Indie Bubble

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FamilyFriendlyGaming
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Indie Bubble

Post by FamilyFriendlyGaming »

Anyone else expecting the indie bubble to burst pretty soon?

I have found myself less interested in indie games lately.

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Re: Indie Bubble

Post by Emwok »

Maybe. Last year was pretty much the Golden Age for indie games. It seems like all the good, new ideas have been taken, but I bet there are still some good games that have yet to be made.
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Re: Indie Bubble

Post by ccgr »

It depends. It's hard for small companies to get a decent following but good original games are harder and harder to come by. There are so many war, zombie, racing games, and so on. There's also been a lot of retro style games that have been fun but could have been better if higher quality graphics and controls were implemented into them.

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Re: Indie Bubble

Post by Sstavix »

I tend to agree, especially with the graphics part. At first, the "retro" style was cute. Now it's been done so much that it's starting to feel like lazy programming and feeble attempts to cash in on the latest craze.

Incidentally, Jeff Vogel (of Spiderweb Software) wrote about this almost a year ago in his blog. You can read his thoughts here, if you'd like.

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Re: Indie Bubble

Post by FamilyFriendlyGaming »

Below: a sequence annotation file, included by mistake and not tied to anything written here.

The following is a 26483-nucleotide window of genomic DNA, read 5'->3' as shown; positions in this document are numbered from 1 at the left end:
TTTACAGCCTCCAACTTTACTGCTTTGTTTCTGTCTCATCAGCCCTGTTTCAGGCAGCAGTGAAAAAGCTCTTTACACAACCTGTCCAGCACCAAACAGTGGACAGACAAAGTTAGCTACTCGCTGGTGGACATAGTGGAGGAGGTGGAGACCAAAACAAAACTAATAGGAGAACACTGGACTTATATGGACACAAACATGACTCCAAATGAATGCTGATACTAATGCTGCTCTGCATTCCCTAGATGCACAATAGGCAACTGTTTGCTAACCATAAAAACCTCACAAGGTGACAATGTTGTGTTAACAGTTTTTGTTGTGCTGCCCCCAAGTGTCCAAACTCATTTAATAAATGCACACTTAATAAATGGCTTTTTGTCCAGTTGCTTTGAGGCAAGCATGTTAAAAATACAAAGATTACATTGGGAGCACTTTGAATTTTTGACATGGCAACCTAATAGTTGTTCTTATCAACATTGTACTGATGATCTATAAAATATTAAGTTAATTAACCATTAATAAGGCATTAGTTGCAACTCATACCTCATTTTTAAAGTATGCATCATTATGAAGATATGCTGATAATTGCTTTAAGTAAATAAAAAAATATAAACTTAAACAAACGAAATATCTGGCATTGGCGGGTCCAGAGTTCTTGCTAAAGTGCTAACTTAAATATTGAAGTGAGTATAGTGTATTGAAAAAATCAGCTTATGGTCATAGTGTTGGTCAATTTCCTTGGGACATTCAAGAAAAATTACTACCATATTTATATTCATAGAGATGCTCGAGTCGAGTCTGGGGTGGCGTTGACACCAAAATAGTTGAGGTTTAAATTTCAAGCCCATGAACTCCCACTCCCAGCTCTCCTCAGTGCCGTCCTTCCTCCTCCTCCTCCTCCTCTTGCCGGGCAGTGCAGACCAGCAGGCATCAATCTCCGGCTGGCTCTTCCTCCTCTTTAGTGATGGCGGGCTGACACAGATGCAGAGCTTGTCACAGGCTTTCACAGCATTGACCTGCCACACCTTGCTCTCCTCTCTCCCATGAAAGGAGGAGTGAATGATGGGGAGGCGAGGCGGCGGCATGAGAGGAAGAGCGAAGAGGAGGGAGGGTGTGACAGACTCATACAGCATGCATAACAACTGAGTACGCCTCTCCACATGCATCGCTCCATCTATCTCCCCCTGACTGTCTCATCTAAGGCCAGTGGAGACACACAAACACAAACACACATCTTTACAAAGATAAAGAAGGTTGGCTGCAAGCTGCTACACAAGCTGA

Emwok,

I see clever interesting things all the time. Take Affordable Space Adventure for example. The intro to the game is like watching a commercial. Neat idea, and it fits the game. But then the game play feels like Pid, and a ton of other action adventure puzzle games.

ccgr,
totally agree. I lose interest in so many press releases because too often it is just propaganda. I also agree on the graphics. When a company releases a second, third, fourth, etc. indie game and improves nothing I start to question if they ever will. RCMADIAX is a great example. Atari 2600 games look better than their games. They don't seem to be trying to get better graphics.

Sstavix,
Thank you. :) I remember reading an article about this some time back. It was his article. It is like the latest gold rush, which works out for some, but many others just waste a lot of time and money. :)


I am also bothered that Christian game developers are not included in the indie games very often. They were indie before indie was cool. Yet they are being left out in the cold.

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Re: Indie Bubble

Post by Deepfreeze32 »

ccgr wrote:There are so many war, zombie, racing games, and so on.
So this ExtraCredits video I think highlights that point in particular really well.




Basically the problem isn't too many games are being released, but that there's no easy way to discover new games that don't have a huge advertising campaign or fan following behind them. I think Steam and other distributors need to up their game (heh) in search and discovery, because there are plenty of cool games I only found about through friends, and I never would have found otherwise.

More succinctly, part of the problem with digital games and the booming indie business is that consumers have more titles than ever to wade through, and not enough tools to do so effectively. Heck, browsing the Steam store with a web browser is often better than using the client for finding new titles. I think that will be one of the key factors in whether or not the indie business contracts (or bursts).

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Re: Indie Bubble

Post by FamilyFriendlyGaming »

Deepfreeze,

Excellent point. :)